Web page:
Ground broken on Tigard's Universal Plaza
Universal Plaza's long-awaited groundbreaking ceremony took place Thursday evening, May 26, right before a late-spring downpour.
The first phase of the future plaza will contain a splash pad and water feature along with a public restroom, porch swings and a boardwalk connection to the Fanno Creek Trail.
"Universal Plaza is downtown Tigard's long-awaited community gathering spot that celebrates our shared humanity and our one shared planet," Tigard Mayor Jason Snider told those gathered for the event at 9100 Burnham St. in downtown Tigard. "It is truly inspiring to see so many people here who have provided their inspiration to this project from design advisors to downtown businesses and local artists."
Snider said the community space was 15 years in the making, with the idea "that downtown Tigard could have a special place where people of all ages could come together in the community."
A 2010 park bond levy included funding for the plaza, well before any of the major downtown improvements including trails, development organizations and public art existed, Snider said.
The projected cost for first phase of Universal Plaza is $5.6 million. Money for the project comes from Tigard's urban renewal fund, as well as parks system development charges.
"People in Tigard have understood for a very long time, what downtown Tigard was meant to be — a destination, a place of pride for all of us who call Tigard home," said Snider. "You'll find universal qualities lovingly embedded in every detail here."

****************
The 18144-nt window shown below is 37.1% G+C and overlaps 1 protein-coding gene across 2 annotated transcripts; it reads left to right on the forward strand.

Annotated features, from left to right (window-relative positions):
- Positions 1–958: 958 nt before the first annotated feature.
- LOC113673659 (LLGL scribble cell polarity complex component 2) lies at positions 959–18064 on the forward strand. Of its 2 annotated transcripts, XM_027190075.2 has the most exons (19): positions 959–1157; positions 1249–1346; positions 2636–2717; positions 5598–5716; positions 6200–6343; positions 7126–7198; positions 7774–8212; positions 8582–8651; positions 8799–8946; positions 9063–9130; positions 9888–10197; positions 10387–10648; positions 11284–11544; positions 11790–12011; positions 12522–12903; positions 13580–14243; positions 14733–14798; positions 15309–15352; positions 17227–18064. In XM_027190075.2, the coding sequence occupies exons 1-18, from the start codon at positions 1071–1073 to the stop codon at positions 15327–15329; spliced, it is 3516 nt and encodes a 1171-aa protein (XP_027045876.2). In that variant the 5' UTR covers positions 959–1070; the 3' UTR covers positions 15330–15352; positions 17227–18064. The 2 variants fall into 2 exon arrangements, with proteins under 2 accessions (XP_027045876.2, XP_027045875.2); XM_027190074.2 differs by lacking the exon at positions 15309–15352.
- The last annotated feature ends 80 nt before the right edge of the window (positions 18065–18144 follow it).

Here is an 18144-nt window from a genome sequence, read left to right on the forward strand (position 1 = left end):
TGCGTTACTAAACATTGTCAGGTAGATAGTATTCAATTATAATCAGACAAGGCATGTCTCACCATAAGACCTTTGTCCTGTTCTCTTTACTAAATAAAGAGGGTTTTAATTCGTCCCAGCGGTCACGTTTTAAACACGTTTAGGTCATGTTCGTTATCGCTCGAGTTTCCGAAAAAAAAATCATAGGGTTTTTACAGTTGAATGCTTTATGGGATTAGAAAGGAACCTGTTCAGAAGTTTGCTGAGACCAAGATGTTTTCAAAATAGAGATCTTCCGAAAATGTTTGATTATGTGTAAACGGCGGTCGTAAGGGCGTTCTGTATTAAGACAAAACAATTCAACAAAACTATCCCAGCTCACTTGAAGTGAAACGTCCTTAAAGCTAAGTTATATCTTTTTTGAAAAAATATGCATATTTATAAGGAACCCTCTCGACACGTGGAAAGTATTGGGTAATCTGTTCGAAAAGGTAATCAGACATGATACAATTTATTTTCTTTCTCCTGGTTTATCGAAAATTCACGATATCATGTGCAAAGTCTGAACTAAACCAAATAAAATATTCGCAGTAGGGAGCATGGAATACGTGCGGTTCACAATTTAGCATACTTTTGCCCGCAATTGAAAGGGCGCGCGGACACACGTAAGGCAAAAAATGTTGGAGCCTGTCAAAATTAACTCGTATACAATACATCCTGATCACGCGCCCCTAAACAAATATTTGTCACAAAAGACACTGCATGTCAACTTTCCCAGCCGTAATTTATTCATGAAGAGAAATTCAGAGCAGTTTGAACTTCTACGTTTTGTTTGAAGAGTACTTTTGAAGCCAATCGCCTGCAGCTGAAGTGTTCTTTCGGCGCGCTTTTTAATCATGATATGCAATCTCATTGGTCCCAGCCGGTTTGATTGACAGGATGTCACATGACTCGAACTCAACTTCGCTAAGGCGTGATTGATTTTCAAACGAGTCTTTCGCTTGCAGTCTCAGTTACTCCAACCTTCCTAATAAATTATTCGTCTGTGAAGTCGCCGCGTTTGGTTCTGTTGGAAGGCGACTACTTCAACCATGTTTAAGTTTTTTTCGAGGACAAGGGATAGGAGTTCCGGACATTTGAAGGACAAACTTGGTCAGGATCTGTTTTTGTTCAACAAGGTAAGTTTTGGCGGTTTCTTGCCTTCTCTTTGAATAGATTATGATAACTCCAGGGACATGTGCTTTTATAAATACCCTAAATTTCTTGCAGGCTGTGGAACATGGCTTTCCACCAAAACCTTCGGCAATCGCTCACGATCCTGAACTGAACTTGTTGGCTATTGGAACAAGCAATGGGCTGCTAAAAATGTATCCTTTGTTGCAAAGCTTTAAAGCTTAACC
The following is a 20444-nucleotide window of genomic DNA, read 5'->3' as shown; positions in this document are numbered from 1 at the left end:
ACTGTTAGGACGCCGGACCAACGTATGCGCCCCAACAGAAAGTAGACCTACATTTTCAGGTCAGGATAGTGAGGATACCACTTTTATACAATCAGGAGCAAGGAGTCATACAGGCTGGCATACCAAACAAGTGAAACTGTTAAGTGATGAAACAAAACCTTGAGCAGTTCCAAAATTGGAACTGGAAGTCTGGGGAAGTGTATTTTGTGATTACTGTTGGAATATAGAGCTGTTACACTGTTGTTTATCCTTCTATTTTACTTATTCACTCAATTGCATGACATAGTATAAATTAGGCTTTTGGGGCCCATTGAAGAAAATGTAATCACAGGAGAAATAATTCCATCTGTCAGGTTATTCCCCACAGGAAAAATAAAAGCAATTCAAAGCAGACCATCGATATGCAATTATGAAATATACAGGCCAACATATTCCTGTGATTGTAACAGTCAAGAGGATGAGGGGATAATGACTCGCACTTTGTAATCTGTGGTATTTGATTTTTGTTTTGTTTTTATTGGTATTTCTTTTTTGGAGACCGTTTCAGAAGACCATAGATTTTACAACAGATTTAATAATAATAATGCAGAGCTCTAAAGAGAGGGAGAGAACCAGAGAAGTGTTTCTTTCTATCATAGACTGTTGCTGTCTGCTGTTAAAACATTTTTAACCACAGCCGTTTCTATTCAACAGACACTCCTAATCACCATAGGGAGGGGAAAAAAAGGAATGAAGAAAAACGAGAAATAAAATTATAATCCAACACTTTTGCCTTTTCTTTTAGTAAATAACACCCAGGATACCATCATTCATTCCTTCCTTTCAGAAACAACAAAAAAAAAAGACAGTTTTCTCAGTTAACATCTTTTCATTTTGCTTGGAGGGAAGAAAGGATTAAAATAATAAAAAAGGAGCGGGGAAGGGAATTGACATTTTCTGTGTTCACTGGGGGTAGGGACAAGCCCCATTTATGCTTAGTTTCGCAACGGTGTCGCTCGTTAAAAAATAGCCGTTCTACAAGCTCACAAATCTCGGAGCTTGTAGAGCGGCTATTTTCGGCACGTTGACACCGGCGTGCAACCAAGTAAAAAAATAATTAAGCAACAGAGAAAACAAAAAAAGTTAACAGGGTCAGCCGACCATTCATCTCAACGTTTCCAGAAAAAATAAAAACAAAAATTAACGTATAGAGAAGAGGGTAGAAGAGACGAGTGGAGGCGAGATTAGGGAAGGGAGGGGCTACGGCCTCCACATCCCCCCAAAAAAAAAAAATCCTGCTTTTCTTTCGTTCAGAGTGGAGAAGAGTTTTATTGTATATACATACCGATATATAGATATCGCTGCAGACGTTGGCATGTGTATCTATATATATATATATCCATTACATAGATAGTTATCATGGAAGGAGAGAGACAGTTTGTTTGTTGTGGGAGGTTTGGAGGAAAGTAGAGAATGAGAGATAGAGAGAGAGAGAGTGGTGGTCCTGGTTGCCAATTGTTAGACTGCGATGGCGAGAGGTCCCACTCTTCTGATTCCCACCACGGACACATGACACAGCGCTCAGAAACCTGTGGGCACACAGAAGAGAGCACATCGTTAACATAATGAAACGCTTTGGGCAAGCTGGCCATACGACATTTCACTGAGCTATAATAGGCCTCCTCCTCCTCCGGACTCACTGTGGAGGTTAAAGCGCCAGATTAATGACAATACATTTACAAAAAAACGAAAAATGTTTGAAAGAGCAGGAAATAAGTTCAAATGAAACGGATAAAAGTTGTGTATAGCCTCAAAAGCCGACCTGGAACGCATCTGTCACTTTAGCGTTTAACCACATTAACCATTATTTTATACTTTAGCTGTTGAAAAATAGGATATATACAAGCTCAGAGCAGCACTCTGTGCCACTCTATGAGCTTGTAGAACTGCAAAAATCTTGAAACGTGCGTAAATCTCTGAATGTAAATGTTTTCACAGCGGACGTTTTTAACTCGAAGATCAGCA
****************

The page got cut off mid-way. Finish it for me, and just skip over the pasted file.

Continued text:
Those details will include intricate stonework and lights around the water feature along with natural elements that will be kept intact.
Also speaking during the event was Tigard High School junior Aishiki Nag, who currently serves as Tigard's youth city councilor.
Nag asked those present to consider the natural elements of the space. She said the plaza will act as a meeting place for many residents, and she reminded residents of the importance of Tigard's community resilience plan to tackle climate change.
"Every aspect of climate change is a battle that we all have to fight and it's important to know that this is a community fight," she said. "We all have to be aware of the choices we make and see how that might impact others."
Numerous firms worked on the project, which encompasses about 1.8 acres. They include RIOS, the lead designer of the project, as well as Fluidity Design Consultants of Portland, which designed the splashpad. The boardwalk was designed by Alta Planning + Design.
A massive architectural canopy and a community picnic table are expected in the second phase of the project.
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